Thirty years ago a major earthquake destroyed a double-decker freeway, leaving 42 people dead. Here's the sad history and the lessons engineers have learned.

Thirty years ago a major earthquake struck the San Francisco bay area. The damage collapsed buildings across the city and broke part of the iconic Bay Bridge.

The biggest tragedy was across the bay in the city of Oakland. A double-deck freeway viaduct collapsed onto itself, crushing 41 people behind the wheel. Remarkably, as awful as the disaster was, it should have been worse. The 1989 World Series meant most of the typical commuters were at home watching TV.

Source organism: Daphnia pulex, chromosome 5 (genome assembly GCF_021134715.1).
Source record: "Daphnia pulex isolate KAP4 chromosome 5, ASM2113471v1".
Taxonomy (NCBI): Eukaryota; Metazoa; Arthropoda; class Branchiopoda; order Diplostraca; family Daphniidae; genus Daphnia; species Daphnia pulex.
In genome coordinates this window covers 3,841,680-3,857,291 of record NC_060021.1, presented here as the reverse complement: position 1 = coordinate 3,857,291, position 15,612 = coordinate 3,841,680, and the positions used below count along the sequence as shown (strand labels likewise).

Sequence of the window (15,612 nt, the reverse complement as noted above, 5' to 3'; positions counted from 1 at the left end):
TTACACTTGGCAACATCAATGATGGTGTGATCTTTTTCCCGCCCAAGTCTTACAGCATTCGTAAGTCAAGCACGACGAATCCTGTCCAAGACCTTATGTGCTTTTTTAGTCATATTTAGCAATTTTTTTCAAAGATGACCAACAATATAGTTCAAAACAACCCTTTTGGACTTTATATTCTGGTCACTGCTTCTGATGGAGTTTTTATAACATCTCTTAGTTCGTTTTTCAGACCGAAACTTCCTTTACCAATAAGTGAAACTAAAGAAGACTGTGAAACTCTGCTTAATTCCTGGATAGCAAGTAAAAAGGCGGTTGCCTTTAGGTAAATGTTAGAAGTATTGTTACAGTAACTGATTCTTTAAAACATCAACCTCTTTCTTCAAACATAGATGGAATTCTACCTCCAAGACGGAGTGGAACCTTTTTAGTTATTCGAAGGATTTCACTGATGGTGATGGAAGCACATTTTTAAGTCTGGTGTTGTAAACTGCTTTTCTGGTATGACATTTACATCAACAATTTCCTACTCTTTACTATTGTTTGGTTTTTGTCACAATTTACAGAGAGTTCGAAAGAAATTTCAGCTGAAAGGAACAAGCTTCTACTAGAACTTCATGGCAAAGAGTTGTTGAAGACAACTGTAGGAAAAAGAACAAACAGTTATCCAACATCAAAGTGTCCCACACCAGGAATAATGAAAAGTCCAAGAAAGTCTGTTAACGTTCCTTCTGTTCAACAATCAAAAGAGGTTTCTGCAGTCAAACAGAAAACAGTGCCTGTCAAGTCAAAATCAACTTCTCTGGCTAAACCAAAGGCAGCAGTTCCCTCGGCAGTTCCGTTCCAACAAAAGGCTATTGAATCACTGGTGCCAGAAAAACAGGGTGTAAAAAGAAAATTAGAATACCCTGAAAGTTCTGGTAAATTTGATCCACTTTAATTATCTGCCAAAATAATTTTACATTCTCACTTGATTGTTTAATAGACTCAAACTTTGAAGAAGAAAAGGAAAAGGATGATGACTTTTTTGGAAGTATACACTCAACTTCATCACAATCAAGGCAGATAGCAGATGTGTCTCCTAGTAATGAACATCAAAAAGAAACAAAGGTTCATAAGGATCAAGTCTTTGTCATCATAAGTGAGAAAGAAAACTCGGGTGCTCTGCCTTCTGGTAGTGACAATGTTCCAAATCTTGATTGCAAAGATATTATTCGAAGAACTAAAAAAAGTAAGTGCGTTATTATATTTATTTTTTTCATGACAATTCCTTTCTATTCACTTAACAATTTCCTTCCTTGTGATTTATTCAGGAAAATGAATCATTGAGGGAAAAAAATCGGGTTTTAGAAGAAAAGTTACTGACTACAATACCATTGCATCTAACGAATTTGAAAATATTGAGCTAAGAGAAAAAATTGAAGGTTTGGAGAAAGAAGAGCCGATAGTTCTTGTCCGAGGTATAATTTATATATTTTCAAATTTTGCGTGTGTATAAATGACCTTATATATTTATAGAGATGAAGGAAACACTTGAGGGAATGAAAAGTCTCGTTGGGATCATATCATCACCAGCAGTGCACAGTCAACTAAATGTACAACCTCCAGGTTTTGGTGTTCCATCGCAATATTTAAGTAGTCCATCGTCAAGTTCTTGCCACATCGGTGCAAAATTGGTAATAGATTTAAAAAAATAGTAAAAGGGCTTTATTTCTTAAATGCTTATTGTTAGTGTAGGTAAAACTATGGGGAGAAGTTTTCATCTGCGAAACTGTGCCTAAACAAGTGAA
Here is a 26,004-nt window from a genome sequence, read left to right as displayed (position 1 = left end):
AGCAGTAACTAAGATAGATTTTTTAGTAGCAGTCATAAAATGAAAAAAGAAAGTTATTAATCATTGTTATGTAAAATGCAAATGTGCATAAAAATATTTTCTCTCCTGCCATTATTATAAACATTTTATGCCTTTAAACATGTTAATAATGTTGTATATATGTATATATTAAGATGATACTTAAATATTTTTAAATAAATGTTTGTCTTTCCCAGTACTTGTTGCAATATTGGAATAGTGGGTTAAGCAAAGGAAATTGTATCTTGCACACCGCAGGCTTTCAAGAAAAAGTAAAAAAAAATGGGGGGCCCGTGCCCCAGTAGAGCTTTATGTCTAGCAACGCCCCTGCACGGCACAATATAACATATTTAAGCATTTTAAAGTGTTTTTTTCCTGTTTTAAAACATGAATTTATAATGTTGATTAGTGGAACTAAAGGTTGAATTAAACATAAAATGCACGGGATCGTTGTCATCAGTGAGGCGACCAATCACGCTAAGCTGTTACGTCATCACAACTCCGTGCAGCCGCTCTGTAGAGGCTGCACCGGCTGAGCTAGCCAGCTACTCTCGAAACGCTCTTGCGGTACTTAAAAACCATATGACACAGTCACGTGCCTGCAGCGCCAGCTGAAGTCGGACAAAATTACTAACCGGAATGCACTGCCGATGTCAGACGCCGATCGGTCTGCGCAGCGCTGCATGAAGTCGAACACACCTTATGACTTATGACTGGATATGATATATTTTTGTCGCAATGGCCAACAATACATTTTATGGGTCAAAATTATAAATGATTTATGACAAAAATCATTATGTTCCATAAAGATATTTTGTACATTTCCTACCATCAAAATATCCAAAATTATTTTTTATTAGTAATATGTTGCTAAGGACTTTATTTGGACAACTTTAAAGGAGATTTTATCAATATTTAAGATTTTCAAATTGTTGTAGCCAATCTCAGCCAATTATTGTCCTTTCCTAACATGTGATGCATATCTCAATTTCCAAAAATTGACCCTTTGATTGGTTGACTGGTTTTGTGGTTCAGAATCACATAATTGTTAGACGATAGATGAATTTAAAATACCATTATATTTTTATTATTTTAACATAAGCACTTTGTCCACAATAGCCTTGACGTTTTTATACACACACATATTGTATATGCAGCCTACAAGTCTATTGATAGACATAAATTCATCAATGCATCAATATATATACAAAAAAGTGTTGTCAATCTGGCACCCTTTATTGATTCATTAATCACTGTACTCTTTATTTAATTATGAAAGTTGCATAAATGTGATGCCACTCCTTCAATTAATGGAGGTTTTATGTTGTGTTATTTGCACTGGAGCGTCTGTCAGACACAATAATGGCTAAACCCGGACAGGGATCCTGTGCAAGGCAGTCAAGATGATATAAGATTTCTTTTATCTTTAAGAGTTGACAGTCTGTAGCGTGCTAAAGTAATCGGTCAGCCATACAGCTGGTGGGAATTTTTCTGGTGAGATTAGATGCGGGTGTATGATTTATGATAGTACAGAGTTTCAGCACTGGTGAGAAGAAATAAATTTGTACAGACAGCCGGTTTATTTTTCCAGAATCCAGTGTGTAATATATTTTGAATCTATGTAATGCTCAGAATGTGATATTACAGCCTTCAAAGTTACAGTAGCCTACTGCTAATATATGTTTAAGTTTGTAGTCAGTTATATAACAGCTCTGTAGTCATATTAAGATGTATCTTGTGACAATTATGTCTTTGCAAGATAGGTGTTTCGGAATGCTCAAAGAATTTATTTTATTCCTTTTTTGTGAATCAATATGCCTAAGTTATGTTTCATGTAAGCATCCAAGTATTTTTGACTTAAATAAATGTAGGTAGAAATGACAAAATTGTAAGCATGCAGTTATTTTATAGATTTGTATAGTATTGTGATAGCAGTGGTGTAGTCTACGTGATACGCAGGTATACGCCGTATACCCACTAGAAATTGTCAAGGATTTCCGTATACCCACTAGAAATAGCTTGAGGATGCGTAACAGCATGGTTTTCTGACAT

In this video, I look at a report commissioned by the State of California to find three major reasons why the Cypress Freeway viaduct collapsed — and lessons engineers have learned to ensure this disaster never happens again.

Road Guy Rob

Rob is a 12-year veteran public radio reporter and talk show producer. Other staffers at the station called him the "road guy" because he kept running off to cover all the transportation stories. Rob has degrees in Geography (BS, 2010) and Civil Engineering (MS, 2018).

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